The coagulability of the plasma of blood taken from the retro-orbital sinus of untreated and warfarin-treated wild house mice (Mus musculus L.) was determined. Individual differences were observed in the resting clotting times of animals drawn from three different sources, so-called ‘normal’ (N) mice, home-bred warfarin resistant (HBR) mice and field-caught suspected warfarin resistant (FR) mice. Mice from the three sources also showed wide individual variation in response to injected doses of 1, 5 and 50 mg. of warfarin/kg, body weight. The overall response shown by HBR and FR mice, particularly females, was less than that shown by N animals. Some FR females failed to respond to a dose of 100 mg. of warfarin/kg, body weight.
Normal mice showed a similar response to two identical doses of warfarin (1, 5 or 50 mg./kg. body weight) given at an interval of 3 weeks. They developed a tolerance to repeated daily injected doses of 1 mg. of warfarin/kg, body weight but not to the higher doses (5 and 50 mg./kg.) to which some HBR animals became tolerant.
In comparative 21-day feeding tests with 0·025% warfarin in medium oatmeal, the mortality in N, HBR and FR mice was 100% (27), 64·5% (40/62) and 22·7% (10/44) respectively. Whereas the plasma of all N mice was rendered uncoagulable after 3 days and the animals died within 12 days, the clotting times of the surviving HBR and FR mice (24/59 males and 32/47 females) either were not at any stage appreciably increased or had declined to near normal values by the end of the test period.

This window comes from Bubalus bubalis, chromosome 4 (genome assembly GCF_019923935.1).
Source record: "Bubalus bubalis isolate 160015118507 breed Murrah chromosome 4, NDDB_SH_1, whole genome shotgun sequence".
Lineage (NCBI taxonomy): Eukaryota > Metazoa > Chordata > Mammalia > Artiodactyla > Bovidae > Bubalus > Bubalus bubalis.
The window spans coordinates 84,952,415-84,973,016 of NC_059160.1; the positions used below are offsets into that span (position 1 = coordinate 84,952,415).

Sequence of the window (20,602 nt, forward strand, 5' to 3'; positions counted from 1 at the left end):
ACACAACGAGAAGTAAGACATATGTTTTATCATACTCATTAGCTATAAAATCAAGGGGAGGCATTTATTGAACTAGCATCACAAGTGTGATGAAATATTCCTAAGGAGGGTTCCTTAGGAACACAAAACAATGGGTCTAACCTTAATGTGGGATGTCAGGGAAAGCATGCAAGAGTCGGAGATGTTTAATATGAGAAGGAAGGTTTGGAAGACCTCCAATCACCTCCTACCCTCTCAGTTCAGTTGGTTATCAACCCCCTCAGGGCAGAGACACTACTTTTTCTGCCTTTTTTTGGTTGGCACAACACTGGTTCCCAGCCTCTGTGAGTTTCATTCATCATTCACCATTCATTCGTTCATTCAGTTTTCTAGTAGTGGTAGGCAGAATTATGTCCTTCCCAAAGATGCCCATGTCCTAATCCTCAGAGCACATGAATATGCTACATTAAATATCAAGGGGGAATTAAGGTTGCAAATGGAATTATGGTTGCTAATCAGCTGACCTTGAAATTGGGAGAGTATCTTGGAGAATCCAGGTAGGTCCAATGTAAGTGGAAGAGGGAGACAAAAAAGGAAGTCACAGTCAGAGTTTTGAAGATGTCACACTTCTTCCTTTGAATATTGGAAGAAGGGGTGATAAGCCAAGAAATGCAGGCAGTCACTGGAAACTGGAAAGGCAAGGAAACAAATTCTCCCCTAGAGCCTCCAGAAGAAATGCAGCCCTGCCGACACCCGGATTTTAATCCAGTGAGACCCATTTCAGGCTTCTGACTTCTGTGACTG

In similar tests with 0·025% warfarin in oatmeal bait containing 5% mineral oil, it was found that the clotting ability of the plasma of N, HBR and FR mice was impaired earlier and that mortality in HBR and FR animals was significantly higher (62/67, 92·5% and 7/8, 87·5% respectively).
Three of seven HBR mice died after prolonged feeding on various warfarin baits but only after 186, 197 and 209 days respectively. The inclusion of mineral oil in bait containing 0-0·25% warfarin was more effective in decreasing the coagulability of the blood of these mice than either increasing the concentration of warfarin (to 0·1 and 0·2%) or including sulphaquinoxaline or corn oil.
Studies on mice given warfarin by injection and in feed indicated that in females the level of resistance to warfarin may be assessed on the basis of their response to a single injected dose of warfarin.